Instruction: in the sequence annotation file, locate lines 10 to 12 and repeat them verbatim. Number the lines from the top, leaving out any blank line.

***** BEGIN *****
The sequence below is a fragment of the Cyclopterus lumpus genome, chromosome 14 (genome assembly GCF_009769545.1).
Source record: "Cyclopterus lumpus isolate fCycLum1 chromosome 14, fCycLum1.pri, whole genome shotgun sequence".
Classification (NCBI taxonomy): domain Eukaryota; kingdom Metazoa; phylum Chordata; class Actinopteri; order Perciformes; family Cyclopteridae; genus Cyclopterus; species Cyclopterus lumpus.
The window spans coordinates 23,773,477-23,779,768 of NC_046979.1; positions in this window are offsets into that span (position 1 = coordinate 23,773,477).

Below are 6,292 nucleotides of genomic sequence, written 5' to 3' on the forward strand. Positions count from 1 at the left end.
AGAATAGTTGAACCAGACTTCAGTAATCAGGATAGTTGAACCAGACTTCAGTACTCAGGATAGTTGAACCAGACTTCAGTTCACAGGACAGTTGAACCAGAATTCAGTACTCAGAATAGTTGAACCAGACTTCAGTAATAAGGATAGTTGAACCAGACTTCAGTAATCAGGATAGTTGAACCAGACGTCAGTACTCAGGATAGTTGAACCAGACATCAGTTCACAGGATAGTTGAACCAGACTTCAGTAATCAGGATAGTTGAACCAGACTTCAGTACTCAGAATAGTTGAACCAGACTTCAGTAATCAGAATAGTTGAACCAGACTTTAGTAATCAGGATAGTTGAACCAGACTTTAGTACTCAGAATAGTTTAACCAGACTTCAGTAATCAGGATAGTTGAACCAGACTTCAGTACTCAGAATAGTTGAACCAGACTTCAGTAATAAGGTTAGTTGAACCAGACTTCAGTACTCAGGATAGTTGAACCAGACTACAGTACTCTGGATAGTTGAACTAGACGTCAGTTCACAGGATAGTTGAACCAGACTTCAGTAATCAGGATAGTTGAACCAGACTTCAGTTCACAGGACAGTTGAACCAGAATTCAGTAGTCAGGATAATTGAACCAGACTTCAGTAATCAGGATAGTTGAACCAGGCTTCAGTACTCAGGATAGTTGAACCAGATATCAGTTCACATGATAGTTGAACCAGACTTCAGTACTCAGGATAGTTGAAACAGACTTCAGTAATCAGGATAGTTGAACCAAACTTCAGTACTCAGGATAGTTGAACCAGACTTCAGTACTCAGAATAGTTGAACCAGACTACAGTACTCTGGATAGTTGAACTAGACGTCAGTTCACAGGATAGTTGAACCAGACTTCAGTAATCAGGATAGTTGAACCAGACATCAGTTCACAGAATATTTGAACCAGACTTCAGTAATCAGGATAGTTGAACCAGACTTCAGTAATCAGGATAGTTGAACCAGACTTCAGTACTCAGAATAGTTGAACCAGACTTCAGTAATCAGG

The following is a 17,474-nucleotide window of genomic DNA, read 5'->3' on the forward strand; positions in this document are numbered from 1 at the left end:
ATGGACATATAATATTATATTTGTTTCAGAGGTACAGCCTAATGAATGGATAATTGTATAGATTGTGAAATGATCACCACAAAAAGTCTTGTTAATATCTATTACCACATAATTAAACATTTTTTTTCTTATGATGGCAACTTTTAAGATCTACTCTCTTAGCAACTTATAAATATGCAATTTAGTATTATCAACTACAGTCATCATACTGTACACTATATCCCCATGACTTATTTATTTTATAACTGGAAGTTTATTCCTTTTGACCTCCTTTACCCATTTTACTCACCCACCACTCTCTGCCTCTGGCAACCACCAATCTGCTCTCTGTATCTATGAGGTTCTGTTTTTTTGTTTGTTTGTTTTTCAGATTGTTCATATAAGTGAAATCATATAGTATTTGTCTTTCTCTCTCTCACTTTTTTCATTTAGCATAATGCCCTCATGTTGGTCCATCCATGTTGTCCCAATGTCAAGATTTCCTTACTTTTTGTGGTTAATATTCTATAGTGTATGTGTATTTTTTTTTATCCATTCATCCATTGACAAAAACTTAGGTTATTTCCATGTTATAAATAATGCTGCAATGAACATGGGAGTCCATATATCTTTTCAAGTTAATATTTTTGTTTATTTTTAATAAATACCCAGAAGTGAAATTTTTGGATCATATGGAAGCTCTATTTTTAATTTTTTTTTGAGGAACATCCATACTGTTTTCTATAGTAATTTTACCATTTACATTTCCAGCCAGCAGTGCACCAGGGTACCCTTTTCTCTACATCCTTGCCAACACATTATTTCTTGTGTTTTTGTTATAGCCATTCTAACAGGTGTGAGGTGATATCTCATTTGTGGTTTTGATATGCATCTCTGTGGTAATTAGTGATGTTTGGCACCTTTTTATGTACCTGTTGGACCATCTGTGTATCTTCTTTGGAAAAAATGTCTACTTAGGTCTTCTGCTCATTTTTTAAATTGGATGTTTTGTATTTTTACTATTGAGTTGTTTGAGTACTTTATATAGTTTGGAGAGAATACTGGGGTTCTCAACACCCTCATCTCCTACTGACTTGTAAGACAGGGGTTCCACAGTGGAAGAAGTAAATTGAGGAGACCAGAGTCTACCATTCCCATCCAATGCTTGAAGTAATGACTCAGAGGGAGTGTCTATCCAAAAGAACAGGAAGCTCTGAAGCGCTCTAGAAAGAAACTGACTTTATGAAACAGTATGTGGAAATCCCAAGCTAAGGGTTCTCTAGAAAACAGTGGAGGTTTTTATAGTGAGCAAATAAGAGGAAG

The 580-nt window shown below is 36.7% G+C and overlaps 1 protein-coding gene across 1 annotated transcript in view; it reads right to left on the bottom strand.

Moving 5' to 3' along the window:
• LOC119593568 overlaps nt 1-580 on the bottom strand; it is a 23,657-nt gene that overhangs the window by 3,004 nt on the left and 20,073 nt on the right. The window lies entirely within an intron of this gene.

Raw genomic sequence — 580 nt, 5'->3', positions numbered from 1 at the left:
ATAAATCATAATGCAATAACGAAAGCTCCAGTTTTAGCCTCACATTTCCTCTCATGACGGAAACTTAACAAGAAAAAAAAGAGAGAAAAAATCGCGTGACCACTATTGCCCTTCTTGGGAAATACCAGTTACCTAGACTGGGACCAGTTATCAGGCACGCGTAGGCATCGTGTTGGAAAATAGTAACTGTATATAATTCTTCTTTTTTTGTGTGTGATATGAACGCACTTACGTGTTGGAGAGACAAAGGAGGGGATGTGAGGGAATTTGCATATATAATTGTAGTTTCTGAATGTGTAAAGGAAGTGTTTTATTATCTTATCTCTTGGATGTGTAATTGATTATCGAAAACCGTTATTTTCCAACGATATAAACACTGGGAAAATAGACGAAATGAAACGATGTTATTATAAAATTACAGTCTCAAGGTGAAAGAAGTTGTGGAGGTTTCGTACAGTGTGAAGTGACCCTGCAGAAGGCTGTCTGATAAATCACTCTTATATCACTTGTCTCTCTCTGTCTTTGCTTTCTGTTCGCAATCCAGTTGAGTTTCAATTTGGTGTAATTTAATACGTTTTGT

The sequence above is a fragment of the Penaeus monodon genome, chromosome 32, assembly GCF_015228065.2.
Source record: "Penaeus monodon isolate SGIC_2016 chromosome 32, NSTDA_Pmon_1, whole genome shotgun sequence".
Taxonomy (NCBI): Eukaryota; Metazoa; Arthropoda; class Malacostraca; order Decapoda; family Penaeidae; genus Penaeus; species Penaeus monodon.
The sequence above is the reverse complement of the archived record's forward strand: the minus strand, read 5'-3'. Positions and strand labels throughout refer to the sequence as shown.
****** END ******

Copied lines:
Moving 5' to 3' along the window:
• LOC119593568 overlaps nt 1-580 on the bottom strand; it is a 23,657-nt gene that overhangs the window by 3,004 nt on the left and 20,073 nt on the right. The window lies entirely within an intron of this gene.

Raw genomic sequence — 580 nt, 5'->3', positions numbered from 1 at the left: